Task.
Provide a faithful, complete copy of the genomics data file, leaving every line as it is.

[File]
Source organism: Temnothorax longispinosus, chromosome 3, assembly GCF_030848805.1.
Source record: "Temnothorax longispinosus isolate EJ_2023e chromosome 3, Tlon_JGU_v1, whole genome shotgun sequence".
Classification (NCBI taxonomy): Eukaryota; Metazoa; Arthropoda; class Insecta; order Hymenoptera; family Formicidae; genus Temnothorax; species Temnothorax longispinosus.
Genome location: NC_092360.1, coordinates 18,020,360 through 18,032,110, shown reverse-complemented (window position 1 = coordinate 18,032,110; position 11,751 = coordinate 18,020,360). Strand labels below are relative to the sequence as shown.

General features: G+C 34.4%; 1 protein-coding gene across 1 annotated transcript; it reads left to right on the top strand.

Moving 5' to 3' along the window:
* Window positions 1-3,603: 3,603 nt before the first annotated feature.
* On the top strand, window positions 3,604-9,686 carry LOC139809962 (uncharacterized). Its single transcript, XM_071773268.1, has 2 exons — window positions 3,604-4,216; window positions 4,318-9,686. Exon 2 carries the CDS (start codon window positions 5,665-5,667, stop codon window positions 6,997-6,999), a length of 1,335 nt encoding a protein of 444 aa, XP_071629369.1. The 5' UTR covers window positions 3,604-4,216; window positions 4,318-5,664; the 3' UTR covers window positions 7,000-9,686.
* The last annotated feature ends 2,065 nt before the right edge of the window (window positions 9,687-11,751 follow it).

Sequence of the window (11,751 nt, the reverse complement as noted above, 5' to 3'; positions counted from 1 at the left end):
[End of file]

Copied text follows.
Source organism: Temnothorax longispinosus, chromosome 3, assembly GCF_030848805.1.
Source record: "Temnothorax longispinosus isolate EJ_2023e chromosome 3, Tlon_JGU_v1, whole genome shotgun sequence".
Classification (NCBI taxonomy): Eukaryota; Metazoa; Arthropoda; class Insecta; order Hymenoptera; family Formicidae; genus Temnothorax; species Temnothorax longispinosus.
Genome location: NC_092360.1, coordinates 18,020,360 through 18,032,110, shown reverse-complemented (window position 1 = coordinate 18,032,110; position 11,751 = coordinate 18,020,360). Strand labels below are relative to the sequence as shown.

General features: G+C 34.4%; 1 protein-coding gene across 1 annotated transcript; it reads left to right on the top strand.

Moving 5' to 3' along the window:
* Window positions 1-3,603: 3,603 nt before the first annotated feature.
* On the top strand, window positions 3,604-9,686 carry LOC139809962 (uncharacterized). Its single transcript, XM_071773268.1, has 2 exons — window positions 3,604-4,216; window positions 4,318-9,686. Exon 2 carries the CDS (start codon window positions 5,665-5,667, stop codon window positions 6,997-6,999), a length of 1,335 nt encoding a protein of 444 aa, XP_071629369.1. The 5' UTR covers window positions 3,604-4,216; window positions 4,318-5,664; the 3' UTR covers window positions 7,000-9,686.
* The last annotated feature ends 2,065 nt before the right edge of the window (window positions 9,687-11,751 follow it).

Sequence of the window (11,751 nt, the reverse complement as noted above, 5' to 3'; positions counted from 1 at the left end):